Two clear plastic drink bottles, a 5 litre bottle and a 1 litre bottle.
Scissors and craft knife.
Some gravel, soil, compost, sand and crushed up chalk.
Dead leaves and grass cuttings.
Small labels.
A black polythene bag.
A piece of black polythene or a 2 litre plastic bottle filled with water, with a few squirts of washing-up liquid added, for bringing the earthworms to the surface.

Collect Earthworms

Two suggestions for collecting earthworms are:
Cover a patch of ground with black polythene overnight. Pour water with washing-up liquid on the grass.
The worms will come to the surface in a short time.
Make sure to rinse the earthworms in water before putting them into the wormery, if you have used the washing up liquid method.

Using a Plastic Bottle to make
A Wormery for observing Earthworms

This project is supported by the Department of the Environment Environmental Partnership Fund.
An indoor wormery is an ideal way for observing the usefulness of earthworms. Observers will see clearly, how these creatures aerate the soil by tunnelling through it and how they recycle leaves by chewing on them. They will also learn that earthworms swallow earth to extract nutrients and that their droppings replenish the soil.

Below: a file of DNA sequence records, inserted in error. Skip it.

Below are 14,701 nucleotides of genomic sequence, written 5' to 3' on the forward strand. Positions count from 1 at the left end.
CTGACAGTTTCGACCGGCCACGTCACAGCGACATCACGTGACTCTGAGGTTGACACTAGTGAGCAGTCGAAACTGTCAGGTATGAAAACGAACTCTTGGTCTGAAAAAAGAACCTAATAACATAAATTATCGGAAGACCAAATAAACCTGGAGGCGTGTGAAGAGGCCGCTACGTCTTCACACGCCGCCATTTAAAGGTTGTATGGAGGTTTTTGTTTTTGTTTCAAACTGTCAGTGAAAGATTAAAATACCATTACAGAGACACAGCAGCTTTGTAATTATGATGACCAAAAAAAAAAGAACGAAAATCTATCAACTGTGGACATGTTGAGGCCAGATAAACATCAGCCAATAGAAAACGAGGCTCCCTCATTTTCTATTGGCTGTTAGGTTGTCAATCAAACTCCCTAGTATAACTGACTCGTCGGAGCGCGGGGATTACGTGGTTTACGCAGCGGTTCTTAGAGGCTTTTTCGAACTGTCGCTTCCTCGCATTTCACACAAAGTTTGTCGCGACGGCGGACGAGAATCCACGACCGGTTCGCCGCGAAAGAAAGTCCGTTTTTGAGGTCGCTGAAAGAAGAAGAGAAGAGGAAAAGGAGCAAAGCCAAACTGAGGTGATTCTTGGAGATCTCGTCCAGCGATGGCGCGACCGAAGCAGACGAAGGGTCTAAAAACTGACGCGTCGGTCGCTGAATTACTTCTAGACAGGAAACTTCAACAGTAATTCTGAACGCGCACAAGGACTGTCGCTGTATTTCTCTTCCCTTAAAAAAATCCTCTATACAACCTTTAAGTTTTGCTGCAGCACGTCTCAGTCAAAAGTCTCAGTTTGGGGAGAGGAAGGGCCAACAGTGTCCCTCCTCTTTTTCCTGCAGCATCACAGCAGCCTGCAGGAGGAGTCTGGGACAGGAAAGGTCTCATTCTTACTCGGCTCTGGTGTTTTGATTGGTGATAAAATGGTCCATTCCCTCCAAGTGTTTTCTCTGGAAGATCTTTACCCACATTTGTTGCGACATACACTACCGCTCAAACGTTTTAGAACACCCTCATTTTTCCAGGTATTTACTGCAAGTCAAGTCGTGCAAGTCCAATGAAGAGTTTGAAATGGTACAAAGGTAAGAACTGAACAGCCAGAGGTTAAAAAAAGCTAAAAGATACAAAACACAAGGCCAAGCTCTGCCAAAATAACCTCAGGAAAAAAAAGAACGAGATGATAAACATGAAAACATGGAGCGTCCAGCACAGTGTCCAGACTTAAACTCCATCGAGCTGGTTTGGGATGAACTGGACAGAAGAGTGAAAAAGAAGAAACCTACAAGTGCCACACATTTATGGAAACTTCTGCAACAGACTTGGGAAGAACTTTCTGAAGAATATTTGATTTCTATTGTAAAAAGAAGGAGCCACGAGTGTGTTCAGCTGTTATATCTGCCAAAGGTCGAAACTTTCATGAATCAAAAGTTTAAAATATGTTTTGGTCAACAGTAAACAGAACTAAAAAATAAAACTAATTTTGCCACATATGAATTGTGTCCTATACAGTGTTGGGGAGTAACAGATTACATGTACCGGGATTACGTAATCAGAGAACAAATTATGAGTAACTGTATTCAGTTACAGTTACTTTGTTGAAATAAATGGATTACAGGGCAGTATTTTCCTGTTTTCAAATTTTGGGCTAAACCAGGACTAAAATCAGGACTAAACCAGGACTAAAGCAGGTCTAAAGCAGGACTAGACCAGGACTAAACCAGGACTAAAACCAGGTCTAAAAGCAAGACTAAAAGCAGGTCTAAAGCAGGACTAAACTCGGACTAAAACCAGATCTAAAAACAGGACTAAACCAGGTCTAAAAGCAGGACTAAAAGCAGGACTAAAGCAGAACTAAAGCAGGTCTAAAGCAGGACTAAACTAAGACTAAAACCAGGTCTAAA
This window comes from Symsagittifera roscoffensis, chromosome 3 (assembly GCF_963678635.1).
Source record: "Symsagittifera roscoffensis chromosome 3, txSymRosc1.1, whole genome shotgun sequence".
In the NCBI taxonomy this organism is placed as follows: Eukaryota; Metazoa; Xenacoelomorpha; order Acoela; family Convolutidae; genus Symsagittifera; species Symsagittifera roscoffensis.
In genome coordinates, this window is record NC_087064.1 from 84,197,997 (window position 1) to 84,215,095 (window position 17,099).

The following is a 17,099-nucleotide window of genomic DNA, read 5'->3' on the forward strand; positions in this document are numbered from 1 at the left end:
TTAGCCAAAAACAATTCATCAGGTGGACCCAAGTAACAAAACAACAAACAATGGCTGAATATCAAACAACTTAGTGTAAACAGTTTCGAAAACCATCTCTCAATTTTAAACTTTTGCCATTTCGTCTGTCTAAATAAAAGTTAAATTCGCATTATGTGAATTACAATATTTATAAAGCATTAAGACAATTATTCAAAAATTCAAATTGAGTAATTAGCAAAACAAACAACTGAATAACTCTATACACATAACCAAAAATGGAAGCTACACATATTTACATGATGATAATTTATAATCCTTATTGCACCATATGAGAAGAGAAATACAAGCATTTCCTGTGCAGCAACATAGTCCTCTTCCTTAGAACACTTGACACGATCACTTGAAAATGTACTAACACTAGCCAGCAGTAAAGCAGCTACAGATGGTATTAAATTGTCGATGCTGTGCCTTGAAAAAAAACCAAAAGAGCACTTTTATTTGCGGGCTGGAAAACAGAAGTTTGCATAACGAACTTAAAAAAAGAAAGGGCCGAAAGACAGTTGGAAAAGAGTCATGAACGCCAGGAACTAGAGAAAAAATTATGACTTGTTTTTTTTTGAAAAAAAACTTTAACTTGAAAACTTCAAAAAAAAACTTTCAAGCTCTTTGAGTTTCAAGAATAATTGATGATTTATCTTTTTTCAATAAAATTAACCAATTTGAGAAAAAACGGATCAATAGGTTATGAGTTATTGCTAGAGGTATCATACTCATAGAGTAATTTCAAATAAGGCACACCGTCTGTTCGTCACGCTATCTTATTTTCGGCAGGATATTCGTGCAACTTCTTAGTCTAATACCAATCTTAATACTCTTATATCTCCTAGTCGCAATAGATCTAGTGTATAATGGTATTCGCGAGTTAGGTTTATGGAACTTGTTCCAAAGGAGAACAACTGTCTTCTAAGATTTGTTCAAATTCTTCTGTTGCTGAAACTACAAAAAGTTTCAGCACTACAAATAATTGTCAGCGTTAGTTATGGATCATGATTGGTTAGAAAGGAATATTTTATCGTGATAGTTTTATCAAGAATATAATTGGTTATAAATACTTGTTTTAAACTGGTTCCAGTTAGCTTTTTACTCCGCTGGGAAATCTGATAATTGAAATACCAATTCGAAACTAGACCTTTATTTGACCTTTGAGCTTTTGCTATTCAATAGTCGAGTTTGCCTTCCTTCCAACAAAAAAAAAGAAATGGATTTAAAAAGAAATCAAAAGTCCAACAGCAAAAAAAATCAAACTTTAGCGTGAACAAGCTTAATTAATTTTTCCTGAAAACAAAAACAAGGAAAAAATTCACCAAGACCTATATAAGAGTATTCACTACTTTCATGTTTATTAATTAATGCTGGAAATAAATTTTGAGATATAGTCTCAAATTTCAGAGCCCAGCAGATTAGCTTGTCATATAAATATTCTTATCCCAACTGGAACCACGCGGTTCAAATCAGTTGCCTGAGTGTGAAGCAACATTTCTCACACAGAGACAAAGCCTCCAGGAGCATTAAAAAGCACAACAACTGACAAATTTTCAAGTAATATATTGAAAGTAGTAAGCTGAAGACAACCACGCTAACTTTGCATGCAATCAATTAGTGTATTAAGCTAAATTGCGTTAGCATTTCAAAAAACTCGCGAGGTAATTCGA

Assembling the Wormery

Wash the bottles carefully.
Cut around the shoulder of the 5 litre bottle and remove the top.
Fill the smaller bottle with water and place it inside the 5 litre bottle. The water in the smaller bottle helps to keep the worms cool and the wormery steady). Build up the layers by placing a layer of gravel, about 2.5 cm deep, in the bottom of the bottle, for drainage.
On top of this, add 2.5 cm layers of soil, compost, sand, chalk and so on, up to 2.5 cm from the top of the bottle.

Adding the Worms

Place 5 or 6 worms on top of the soil with a few rotting leaves and some grass cuttings. Moisten the soil mixture with water. Be careful not to overwater and drown the earthworms. Attach labels to the side of the container and mark the layers. This will help to demonstrate the activities of the worms. Place a black polythene sack over the wormery and leave it outside for a week. Earthworms do not like light. Bring it in then and let the children see how the layers have been disturbed by the earthworms and how the grass cuttings and leaves have been dragged underground. Return the worms to their original habitat, after the experiment.
Text:Paddy Madden
Illustrations:Eileen Fleming
Editor:Marian Rollins
Web Page Design:Taran Pyper © 2013

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